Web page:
"We'll be lucky if we manage to save half of the houses along the edge of the San Gabriel Mountains." Their captain sighed. "They've evacuated Monrovia and, from what I've heard, they may have to do the same in Burbank."

Mike Stoker, their very quiet engineer, spoke. "We're losing. If the weather doesn't change soon, the fire will overrun Burbank, Glendale, Monrovia, and from there, on to Los Angeles."

The other firefighters sat stunned, both by Stoker speaking up and by what he had to say. Yet they couldn't deny that the drought and careless campers had combined to cause the worst brushfires known in the history of California.

"We need rain. Lots of it," Stoker continued. "But according to the weather forecasts, we only have more days of sunny, hot and very dry."

The conversation faded away as the men concentrated on eating and finding a place to sack out for a quick nap. Then it would be back to work for the crews of both Engine and Squad 51.


"Squad 51, report of trapped campers, three miles north of Dugan Trail."

Roy acknowledged the call and reluctantly woke his partner. "Johnny, we've gotta go, we have a call."

"'kay, I'm awake." But even more tired, he thought, the catnaps are not helping. "Where?"

"Three miles north of Dugan Trail. Do you know where that is?"

"Uh," Johnny scanned their area map, using his own hiking knowledge to find it quickly. "Got it." He gave Roy detailed directions and they drove off.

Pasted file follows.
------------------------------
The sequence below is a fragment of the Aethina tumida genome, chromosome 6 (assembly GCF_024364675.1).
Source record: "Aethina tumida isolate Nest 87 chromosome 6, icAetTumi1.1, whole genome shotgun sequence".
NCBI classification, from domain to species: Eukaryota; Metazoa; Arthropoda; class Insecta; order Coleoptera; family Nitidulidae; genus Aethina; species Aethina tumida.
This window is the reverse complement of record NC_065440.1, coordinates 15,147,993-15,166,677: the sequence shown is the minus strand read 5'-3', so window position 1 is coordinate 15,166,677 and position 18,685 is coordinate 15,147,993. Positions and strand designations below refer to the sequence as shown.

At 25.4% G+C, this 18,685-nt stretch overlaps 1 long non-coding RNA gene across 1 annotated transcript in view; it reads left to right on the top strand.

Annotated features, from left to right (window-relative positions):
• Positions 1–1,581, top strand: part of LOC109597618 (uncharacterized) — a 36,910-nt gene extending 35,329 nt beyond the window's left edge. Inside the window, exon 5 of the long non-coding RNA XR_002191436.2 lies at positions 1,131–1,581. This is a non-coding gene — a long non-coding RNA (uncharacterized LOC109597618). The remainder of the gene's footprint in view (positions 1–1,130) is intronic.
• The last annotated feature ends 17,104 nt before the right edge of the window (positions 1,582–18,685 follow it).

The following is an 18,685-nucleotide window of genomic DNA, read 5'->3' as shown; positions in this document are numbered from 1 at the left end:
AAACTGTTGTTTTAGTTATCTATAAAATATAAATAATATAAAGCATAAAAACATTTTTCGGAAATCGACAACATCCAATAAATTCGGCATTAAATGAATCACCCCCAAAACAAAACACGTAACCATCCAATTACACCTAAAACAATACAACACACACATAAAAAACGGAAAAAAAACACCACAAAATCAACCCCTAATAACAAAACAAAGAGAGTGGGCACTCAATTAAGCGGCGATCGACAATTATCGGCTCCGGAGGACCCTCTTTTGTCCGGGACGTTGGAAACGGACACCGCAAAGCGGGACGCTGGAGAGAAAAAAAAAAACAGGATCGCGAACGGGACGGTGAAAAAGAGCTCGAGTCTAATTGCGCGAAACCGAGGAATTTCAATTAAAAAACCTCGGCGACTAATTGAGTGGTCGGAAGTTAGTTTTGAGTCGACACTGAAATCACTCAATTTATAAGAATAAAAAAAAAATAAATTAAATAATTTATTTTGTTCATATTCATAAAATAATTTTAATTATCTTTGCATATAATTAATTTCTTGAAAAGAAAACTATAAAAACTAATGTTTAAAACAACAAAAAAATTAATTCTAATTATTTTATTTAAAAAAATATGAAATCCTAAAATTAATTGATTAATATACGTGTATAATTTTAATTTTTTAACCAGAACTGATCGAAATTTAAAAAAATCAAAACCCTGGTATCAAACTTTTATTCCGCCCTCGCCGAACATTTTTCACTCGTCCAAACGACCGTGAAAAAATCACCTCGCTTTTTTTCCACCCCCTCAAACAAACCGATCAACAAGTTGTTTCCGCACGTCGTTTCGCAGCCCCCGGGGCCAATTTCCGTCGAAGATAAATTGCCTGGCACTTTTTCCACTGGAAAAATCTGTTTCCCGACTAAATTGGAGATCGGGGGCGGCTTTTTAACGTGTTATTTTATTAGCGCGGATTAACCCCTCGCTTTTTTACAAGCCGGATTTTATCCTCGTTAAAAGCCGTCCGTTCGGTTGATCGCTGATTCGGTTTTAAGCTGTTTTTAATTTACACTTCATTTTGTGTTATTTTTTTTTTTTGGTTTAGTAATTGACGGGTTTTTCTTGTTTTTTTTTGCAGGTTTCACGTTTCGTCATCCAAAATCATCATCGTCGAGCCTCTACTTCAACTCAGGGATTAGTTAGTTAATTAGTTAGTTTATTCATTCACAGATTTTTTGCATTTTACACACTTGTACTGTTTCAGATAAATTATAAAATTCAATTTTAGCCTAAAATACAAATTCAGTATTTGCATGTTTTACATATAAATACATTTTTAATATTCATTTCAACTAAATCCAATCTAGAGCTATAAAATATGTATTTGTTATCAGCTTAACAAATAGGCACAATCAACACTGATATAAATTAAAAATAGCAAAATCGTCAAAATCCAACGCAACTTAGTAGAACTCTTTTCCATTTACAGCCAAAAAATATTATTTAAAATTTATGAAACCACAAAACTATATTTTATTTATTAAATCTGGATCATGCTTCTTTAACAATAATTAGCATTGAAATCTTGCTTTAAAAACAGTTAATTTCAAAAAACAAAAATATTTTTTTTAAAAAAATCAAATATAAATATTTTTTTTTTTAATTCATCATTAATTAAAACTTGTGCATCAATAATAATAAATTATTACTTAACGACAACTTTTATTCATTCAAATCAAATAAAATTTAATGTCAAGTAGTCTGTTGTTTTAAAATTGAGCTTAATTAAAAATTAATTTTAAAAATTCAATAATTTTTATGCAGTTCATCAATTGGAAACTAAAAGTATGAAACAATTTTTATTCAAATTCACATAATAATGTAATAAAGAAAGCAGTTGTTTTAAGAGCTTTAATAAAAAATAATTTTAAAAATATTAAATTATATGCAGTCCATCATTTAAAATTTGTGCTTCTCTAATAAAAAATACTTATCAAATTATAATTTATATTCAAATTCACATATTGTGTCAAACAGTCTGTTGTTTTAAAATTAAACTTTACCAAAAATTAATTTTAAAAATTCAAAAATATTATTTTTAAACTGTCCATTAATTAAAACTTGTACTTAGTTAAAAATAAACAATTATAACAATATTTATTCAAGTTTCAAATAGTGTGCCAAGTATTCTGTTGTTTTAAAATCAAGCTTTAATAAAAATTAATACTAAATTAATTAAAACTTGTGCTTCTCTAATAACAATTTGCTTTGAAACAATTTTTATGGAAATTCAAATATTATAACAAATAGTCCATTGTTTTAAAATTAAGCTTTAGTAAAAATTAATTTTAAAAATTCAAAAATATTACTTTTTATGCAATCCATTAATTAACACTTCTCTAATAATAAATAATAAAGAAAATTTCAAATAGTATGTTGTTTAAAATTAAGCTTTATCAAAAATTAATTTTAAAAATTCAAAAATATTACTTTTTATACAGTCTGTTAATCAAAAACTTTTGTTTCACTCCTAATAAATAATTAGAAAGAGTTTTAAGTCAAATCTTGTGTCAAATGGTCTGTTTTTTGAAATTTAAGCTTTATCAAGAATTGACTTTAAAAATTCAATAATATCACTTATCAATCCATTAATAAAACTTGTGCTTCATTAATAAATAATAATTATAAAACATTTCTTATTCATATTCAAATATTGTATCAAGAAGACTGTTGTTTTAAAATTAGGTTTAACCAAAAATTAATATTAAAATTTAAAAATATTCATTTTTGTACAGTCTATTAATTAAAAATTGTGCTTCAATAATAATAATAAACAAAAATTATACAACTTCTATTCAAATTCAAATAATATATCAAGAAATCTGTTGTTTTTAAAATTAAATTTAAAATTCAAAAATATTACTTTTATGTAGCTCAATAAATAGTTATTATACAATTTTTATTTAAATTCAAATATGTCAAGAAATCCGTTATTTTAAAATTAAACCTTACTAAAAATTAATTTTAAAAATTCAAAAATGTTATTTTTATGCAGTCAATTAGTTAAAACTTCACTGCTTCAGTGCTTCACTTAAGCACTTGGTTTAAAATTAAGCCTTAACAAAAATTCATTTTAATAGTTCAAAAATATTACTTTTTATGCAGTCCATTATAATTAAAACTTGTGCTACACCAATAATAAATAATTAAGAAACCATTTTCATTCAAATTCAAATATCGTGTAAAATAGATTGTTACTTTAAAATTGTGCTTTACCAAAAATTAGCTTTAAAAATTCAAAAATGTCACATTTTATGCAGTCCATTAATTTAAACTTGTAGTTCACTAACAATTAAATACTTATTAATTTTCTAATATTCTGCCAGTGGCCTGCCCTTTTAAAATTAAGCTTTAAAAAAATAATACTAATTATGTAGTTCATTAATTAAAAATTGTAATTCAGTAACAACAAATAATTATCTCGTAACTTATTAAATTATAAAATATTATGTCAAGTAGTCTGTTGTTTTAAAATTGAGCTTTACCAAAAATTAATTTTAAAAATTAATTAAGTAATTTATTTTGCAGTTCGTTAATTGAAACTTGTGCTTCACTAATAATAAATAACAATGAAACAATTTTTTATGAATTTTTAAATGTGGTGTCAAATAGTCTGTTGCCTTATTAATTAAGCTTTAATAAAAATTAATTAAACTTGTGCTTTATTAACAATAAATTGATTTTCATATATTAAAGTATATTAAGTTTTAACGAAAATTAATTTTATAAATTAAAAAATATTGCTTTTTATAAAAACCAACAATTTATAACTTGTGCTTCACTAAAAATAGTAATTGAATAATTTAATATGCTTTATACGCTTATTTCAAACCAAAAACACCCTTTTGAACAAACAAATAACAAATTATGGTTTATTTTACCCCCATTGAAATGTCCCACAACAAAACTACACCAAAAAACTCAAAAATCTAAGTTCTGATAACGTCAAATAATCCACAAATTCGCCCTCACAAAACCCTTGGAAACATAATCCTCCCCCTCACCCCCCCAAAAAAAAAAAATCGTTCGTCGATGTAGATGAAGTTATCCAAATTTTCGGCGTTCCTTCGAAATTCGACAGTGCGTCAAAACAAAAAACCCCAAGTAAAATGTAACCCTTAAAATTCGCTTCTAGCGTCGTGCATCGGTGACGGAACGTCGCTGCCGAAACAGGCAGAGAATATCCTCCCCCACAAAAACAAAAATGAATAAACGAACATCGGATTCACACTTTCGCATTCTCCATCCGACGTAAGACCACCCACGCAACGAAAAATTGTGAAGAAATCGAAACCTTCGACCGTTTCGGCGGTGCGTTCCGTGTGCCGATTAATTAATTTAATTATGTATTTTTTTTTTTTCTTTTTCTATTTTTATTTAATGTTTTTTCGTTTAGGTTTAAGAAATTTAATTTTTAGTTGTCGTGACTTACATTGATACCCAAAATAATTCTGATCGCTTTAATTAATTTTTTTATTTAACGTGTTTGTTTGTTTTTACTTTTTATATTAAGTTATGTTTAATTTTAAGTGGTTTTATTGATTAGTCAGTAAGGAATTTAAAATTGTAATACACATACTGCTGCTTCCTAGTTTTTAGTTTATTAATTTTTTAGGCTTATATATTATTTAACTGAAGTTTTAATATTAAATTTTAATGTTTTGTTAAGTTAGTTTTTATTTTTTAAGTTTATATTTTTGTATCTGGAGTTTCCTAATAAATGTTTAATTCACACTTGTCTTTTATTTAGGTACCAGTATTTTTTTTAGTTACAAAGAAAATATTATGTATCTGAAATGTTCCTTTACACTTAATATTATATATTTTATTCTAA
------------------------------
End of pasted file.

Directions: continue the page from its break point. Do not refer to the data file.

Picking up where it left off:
"I can't believe anyone would stay in this hell," Roy said, gripping the steering wheel as he maneuvered the squad through the smoky obstacle course that was once a fire road. It now was littered with fallen tree limbs and rocks displaced by the heavy pumpers sent to the front lines of the fire.

"They might not have heard about the fire or were too far away to make it back before it got out of control," Johnny responded, watching for anything Roy might not catch.

The road inclined up and through the hills, the woods becoming denser as they went up in elevation. The road became narrower, barely wide enough for the squad. On the driver's side was a sharp drop off. On the passenger side was the slope of the hill. Both men hoped that they wouldn't meet anyone coming down the road.

After 20 minutes of driving, Roy asked, "How much farther?"

"Should be right about…"

"Squad 51, cancel call and return to base." The radio squawked, interrupting Johnny's response.

They looked at each other, then sighed in unison. Roy looked for a spot to turn their vehicle around. Johnny pointed out an old logging trail in the hill they were driving along, just big enough for the squad to pull into. With some careful driving they could back out and head down to base.

"It's getting closer."

"Yeah, I know."

The drive tested Roy's driving skills. The fire was eating its way down the hill and as it consumed the trees, the debris came tumbling down.

"Look out!" Johnny grabbed the dashboard as Roy slammed on the brakes to avoid an avalanche of rocks, trees and dirt. The squad almost stood on its nose but Roy's quick reaction kept them from being caught in the slide as well as stopping them from going over the side.

"Wow. That was a…you sure can…great driving, partner."

Roy leaned his head back against the rear wall of the squad, blowing out his breath. "Thanks."

Johnny reached for the mike. "Squad 51 to Dispatch."

"Go ahead, 51."

Johnny turned to his partner. "Does Sam ever go home?"

Roy shrugged, smiling.

"Uh, be advised that we're blocked about six miles from the foot of the hill. There's also no chance of turning back. The fire is behind us."

"Acknowledged, 51. Be advised that there will be no assistance for at least three hours. What are your plans?"

"Roy, we can't stay here. The fire will overtake us long before any help can arrive."